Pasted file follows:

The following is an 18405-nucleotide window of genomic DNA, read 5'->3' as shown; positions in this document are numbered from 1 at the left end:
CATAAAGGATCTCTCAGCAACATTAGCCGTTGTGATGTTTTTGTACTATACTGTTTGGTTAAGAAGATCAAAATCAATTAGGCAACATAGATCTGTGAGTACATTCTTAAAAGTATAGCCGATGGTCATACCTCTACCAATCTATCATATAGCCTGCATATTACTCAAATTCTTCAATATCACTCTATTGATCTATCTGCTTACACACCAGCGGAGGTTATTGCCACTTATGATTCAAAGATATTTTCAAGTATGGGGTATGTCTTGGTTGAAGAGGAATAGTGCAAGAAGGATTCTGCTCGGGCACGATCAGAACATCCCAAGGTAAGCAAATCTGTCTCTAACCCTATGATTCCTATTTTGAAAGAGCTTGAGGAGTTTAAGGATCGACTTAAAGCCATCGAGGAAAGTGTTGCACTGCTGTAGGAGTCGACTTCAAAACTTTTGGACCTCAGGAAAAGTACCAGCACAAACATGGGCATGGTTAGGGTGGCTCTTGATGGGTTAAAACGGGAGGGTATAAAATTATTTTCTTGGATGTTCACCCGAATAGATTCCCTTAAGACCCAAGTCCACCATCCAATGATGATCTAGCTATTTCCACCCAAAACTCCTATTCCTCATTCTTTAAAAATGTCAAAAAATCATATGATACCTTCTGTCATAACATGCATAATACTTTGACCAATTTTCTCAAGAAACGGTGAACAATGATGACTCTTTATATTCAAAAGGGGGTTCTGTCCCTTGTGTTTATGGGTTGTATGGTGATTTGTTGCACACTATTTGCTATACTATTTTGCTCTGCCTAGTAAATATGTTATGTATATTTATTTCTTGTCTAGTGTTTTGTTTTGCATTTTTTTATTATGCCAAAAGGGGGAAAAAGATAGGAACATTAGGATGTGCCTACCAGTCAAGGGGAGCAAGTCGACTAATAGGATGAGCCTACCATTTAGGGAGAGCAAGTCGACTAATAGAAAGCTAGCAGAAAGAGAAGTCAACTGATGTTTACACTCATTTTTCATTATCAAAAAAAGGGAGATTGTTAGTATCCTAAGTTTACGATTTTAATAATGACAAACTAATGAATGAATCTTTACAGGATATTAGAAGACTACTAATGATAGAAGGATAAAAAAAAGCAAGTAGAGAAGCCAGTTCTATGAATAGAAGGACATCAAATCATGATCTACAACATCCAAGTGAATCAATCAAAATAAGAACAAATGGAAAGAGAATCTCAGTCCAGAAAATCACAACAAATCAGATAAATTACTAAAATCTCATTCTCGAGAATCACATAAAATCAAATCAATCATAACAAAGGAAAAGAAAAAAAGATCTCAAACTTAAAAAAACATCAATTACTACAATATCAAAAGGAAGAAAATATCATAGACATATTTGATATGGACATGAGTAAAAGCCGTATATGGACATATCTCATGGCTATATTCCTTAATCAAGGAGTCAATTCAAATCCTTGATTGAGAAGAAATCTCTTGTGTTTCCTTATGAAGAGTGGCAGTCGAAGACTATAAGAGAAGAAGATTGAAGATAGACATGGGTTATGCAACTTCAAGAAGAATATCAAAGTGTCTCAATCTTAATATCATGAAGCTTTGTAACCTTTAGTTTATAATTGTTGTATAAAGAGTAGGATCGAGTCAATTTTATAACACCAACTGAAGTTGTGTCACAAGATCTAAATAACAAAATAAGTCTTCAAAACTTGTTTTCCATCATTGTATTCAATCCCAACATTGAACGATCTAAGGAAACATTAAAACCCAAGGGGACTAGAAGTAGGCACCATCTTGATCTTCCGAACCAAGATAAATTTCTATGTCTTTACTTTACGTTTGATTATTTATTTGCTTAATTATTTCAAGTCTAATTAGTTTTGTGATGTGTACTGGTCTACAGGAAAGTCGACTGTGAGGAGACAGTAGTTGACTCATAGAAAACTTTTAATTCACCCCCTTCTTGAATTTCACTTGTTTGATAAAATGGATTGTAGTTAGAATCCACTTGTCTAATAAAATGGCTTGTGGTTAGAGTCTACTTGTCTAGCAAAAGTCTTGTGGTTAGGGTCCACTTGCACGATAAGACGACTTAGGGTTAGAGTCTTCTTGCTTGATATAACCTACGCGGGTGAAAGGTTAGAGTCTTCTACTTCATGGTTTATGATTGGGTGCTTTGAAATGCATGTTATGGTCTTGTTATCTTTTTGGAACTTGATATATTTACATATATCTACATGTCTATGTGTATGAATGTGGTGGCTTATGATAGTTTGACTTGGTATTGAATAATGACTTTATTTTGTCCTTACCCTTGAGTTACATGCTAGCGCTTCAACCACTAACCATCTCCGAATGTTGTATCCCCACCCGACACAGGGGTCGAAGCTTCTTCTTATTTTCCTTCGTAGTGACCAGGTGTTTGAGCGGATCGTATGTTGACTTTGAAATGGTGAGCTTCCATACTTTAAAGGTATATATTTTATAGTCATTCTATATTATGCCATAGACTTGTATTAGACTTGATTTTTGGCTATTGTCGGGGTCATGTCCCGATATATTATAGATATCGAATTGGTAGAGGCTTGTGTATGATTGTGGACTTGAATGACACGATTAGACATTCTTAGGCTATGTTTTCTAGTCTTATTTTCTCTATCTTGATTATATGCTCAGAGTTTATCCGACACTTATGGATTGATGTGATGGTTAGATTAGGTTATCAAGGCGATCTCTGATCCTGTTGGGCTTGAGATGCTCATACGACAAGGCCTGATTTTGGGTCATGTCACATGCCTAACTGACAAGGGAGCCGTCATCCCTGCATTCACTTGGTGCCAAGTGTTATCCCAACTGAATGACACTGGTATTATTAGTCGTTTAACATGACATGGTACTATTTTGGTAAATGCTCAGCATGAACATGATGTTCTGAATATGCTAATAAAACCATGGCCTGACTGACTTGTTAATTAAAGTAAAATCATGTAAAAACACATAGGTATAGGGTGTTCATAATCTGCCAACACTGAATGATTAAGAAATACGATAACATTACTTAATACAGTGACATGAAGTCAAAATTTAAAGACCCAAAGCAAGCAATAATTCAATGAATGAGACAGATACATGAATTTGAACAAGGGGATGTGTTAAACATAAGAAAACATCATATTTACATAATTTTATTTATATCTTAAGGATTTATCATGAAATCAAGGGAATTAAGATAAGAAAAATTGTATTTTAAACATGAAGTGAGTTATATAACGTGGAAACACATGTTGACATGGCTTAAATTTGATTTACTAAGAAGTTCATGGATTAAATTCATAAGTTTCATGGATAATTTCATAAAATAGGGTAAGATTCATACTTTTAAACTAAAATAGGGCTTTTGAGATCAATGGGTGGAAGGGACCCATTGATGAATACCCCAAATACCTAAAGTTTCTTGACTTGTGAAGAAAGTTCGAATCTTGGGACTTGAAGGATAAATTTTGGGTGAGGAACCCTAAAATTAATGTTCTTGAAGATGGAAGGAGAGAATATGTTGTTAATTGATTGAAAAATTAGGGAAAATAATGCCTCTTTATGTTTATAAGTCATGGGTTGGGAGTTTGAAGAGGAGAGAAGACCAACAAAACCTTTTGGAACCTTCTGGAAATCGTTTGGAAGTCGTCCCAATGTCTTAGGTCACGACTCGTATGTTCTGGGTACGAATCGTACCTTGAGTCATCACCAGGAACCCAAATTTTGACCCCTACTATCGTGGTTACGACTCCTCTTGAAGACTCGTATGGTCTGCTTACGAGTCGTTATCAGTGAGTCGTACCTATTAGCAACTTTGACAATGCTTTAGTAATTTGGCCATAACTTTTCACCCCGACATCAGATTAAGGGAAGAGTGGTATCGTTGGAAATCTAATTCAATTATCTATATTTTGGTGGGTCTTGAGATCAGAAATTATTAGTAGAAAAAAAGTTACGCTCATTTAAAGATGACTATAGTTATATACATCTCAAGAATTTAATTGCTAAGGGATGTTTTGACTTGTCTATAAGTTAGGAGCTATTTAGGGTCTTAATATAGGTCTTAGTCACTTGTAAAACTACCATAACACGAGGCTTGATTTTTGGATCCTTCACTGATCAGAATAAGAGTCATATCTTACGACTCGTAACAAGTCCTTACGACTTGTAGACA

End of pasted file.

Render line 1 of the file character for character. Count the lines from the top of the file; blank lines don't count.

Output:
The following is an 18405-nucleotide window of genomic DNA, read 5'->3' as shown; positions in this document are numbered from 1 at the left end: